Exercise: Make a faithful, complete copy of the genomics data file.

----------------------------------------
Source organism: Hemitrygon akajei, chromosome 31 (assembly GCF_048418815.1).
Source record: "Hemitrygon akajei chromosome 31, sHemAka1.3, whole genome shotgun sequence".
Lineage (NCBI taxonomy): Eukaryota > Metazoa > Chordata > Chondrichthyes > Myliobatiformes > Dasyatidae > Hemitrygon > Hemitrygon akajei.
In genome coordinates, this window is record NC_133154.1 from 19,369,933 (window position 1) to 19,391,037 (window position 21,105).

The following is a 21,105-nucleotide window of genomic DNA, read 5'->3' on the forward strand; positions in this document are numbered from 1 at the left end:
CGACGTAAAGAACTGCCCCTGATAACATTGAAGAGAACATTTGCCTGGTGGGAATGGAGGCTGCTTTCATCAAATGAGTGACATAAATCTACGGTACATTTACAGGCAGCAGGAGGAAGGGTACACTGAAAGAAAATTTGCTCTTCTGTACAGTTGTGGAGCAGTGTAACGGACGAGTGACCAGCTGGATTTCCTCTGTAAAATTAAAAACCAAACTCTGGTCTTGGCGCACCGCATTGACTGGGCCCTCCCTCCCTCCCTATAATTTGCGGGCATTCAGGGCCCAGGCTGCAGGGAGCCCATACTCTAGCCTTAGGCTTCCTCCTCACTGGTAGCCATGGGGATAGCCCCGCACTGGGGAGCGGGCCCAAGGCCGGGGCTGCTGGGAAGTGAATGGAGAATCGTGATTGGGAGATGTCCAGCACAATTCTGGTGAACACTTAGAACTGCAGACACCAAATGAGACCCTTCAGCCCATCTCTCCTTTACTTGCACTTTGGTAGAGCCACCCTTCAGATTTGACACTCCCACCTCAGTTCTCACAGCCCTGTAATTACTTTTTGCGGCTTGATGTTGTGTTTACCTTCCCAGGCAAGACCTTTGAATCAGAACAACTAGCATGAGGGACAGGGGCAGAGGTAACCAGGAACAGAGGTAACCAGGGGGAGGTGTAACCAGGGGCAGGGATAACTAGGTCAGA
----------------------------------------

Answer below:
Source organism: Hemitrygon akajei, chromosome 31 (assembly GCF_048418815.1).
Source record: "Hemitrygon akajei chromosome 31, sHemAka1.3, whole genome shotgun sequence".
Lineage (NCBI taxonomy): Eukaryota > Metazoa > Chordata > Chondrichthyes > Myliobatiformes > Dasyatidae > Hemitrygon > Hemitrygon akajei.
In genome coordinates, this window is record NC_133154.1 from 19,369,933 (window position 1) to 19,391,037 (window position 21,105).

The following is a 21,105-nucleotide window of genomic DNA, read 5'->3' on the forward strand; positions in this document are numbered from 1 at the left end:
CGACGTAAAGAACTGCCCCTGATAACATTGAAGAGAACATTTGCCTGGTGGGAATGGAGGCTGCTTTCATCAAATGAGTGACATAAATCTACGGTACATTTACAGGCAGCAGGAGGAAGGGTACACTGAAAGAAAATTTGCTCTTCTGTACAGTTGTGGAGCAGTGTAACGGACGAGTGACCAGCTGGATTTCCTCTGTAAAATTAAAAACCAAACTCTGGTCTTGGCGCACCGCATTGACTGGGCCCTCCCTCCCTCCCTATAATTTGCGGGCATTCAGGGCCCAGGCTGCAGGGAGCCCATACTCTAGCCTTAGGCTTCCTCCTCACTGGTAGCCATGGGGATAGCCCCGCACTGGGGAGCGGGCCCAAGGCCGGGGCTGCTGGGAAGTGAATGGAGAATCGTGATTGGGAGATGTCCAGCACAATTCTGGTGAACACTTAGAACTGCAGACACCAAATGAGACCCTTCAGCCCATCTCTCCTTTACTTGCACTTTGGTAGAGCCACCCTTCAGATTTGACACTCCCACCTCAGTTCTCACAGCCCTGTAATTACTTTTTGCGGCTTGATGTTGTGTTTACCTTCCCAGGCAAGACCTTTGAATCAGAACAACTAGCATGAGGGACAGGGGCAGAGGTAACCAGGAACAGAGGTAACCAGGGGGAGGTGTAACCAGGGGCAGGGATAACTAGGTCAGA